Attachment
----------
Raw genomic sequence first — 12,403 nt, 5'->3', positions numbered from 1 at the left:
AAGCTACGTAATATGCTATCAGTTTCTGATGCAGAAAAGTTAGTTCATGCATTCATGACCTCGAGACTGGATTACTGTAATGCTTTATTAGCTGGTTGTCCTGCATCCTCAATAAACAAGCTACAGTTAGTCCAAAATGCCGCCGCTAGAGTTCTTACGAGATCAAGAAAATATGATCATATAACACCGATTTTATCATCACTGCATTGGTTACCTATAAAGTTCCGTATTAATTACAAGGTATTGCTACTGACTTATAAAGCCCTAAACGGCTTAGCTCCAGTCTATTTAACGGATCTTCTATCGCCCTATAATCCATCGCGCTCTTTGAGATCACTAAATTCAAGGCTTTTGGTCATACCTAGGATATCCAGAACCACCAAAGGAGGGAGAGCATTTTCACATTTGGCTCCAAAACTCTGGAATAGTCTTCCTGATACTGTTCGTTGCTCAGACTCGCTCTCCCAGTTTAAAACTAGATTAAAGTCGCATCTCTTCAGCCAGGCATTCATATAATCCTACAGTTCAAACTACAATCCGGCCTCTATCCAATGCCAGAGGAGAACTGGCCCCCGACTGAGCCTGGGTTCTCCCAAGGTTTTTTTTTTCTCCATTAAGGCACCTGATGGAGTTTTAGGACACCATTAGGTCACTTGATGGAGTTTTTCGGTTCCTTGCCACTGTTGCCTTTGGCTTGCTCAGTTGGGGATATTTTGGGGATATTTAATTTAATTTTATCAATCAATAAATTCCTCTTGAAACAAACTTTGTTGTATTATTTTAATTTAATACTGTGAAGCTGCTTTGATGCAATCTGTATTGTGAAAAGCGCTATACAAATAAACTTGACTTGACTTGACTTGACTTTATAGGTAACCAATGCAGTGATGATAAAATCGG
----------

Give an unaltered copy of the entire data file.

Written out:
Raw genomic sequence first — 12,403 nt, 5'->3', positions numbered from 1 at the left:
AAGCTACGTAATATGCTATCAGTTTCTGATGCAGAAAAGTTAGTTCATGCATTCATGACCTCGAGACTGGATTACTGTAATGCTTTATTAGCTGGTTGTCCTGCATCCTCAATAAACAAGCTACAGTTAGTCCAAAATGCCGCCGCTAGAGTTCTTACGAGATCAAGAAAATATGATCATATAACACCGATTTTATCATCACTGCATTGGTTACCTATAAAGTTCCGTATTAATTACAAGGTATTGCTACTGACTTATAAAGCCCTAAACGGCTTAGCTCCAGTCTATTTAACGGATCTTCTATCGCCCTATAATCCATCGCGCTCTTTGAGATCACTAAATTCAAGGCTTTTGGTCATACCTAGGATATCCAGAACCACCAAAGGAGGGAGAGCATTTTCACATTTGGCTCCAAAACTCTGGAATAGTCTTCCTGATACTGTTCGTTGCTCAGACTCGCTCTCCCAGTTTAAAACTAGATTAAAGTCGCATCTCTTCAGCCAGGCATTCATATAATCCTACAGTTCAAACTACAATCCGGCCTCTATCCAATGCCAGAGGAGAACTGGCCCCCGACTGAGCCTGGGTTCTCCCAAGGTTTTTTTTTTCTCCATTAAGGCACCTGATGGAGTTTTAGGACACCATTAGGTCACTTGATGGAGTTTTTCGGTTCCTTGCCACTGTTGCCTTTGGCTTGCTCAGTTGGGGATATTTTGGGGATATTTAATTTAATTTTATCAATCAATAAATTCCTCTTGAAACAAACTTTGTTGTATTATTTTAATTTAATACTGTGAAGCTGCTTTGATGCAATCTGTATTGTGAAAAGCGCTATACAAATAAACTTGACTTGACTTGACTTGACTTTATAGGTAACCAATGCAGTGATGATAAAATCGG